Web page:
- In April British newspaper The Guardian reported that the U.S. and China run periodic cyberwar games to help both prepare for attacks from third parties and to let each become familiar with the capabilities of the other to minimize the potential for military escalation in case of real cyberattacks from another superpower.
- An April 9 story in the Washington Post made public a Pentagon report to Congress urging the rapid development of new cyberweapons that could be deployed in days to counter quickly escalating threats.
- A more clear admission that the U.S. was already launching cyberattacks came following the admission in May by Secretary of State Hillary Clinton that the U.S. had hacked Al-Queda web sites to hose them down with American propaganda and attacking web sites in Yemen to take down messaged advocating the killing of Americans, according to a story in The Telegraph May 24.
- Three days later, Defense Secretary Leon Panetta told ABCNews that a major cyberattack on U.S. electrical or other infrastructure would be considered an act of war on a par with the Japanese sneak attack on Pearl Harbor.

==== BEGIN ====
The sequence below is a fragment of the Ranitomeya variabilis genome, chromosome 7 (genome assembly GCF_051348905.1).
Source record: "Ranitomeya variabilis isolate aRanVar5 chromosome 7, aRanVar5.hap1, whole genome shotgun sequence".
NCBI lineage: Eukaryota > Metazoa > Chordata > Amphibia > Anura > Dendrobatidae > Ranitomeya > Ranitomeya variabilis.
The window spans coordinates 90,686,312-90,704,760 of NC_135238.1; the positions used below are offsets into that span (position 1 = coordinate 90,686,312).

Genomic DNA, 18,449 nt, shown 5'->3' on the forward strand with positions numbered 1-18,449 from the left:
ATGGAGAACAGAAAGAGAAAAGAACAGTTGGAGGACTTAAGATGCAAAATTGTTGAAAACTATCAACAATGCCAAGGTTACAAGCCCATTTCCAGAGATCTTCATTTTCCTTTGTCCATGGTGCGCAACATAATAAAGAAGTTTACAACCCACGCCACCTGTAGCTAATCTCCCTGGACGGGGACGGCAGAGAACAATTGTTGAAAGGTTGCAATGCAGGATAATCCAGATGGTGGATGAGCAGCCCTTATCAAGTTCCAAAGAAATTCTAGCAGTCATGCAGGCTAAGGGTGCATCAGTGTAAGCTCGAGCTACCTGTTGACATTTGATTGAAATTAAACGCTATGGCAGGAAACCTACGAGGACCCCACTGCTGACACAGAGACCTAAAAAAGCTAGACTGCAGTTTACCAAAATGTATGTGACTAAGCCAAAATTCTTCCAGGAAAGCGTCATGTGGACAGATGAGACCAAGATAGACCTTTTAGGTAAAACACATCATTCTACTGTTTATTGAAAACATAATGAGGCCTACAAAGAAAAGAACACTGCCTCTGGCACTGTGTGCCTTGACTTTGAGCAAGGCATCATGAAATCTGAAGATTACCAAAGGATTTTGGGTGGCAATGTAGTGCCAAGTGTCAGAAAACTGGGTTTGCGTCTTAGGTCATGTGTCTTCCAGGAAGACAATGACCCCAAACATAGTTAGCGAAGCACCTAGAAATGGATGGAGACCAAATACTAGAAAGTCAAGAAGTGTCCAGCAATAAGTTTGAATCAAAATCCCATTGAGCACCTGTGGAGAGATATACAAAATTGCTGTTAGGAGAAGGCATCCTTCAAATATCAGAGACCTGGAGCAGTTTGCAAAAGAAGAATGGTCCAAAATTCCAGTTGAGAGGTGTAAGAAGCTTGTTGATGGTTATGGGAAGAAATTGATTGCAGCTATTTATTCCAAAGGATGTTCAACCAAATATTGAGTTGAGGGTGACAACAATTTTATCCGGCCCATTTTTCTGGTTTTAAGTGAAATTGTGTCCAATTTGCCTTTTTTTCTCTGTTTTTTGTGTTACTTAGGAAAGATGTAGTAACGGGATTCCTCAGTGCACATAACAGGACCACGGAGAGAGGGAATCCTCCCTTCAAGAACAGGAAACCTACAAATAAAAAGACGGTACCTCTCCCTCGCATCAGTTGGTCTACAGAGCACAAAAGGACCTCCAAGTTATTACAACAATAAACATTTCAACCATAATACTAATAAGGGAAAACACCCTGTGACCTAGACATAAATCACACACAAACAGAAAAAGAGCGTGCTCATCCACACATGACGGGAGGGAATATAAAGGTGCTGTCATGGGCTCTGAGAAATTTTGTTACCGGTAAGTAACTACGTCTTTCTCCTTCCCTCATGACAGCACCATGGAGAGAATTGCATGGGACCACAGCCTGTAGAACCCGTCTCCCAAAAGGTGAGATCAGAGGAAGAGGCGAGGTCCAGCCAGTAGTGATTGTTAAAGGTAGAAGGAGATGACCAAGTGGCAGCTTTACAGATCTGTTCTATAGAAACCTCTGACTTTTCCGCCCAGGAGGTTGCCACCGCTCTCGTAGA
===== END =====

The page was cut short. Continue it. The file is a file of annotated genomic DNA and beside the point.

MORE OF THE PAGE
He named both China and Russia as potential attackers, but reiterated that major powers had to share information and de-mythologize cyberwar to avoid the potential for nuclear-armed countries to overreact to major attacks.
Adding less-than-lethal options to international confrontations
"We've got to engage other countries in an effort to try to develop some kind of standards that will assure that …we can take steps to prevent a mistake that could be damaging to our security," Panetta said in the interview.
Neither the U.S. nor Israel has admitted publicly any responsibility for Stuxnet, Duqu or the Flame malware attacks on Iran, though Israeli officials seem to be admitting their involvement with the same non-answer affirmations it has long used to avoid admitting it has nuclear weapons without reassuring its enemies that it does not.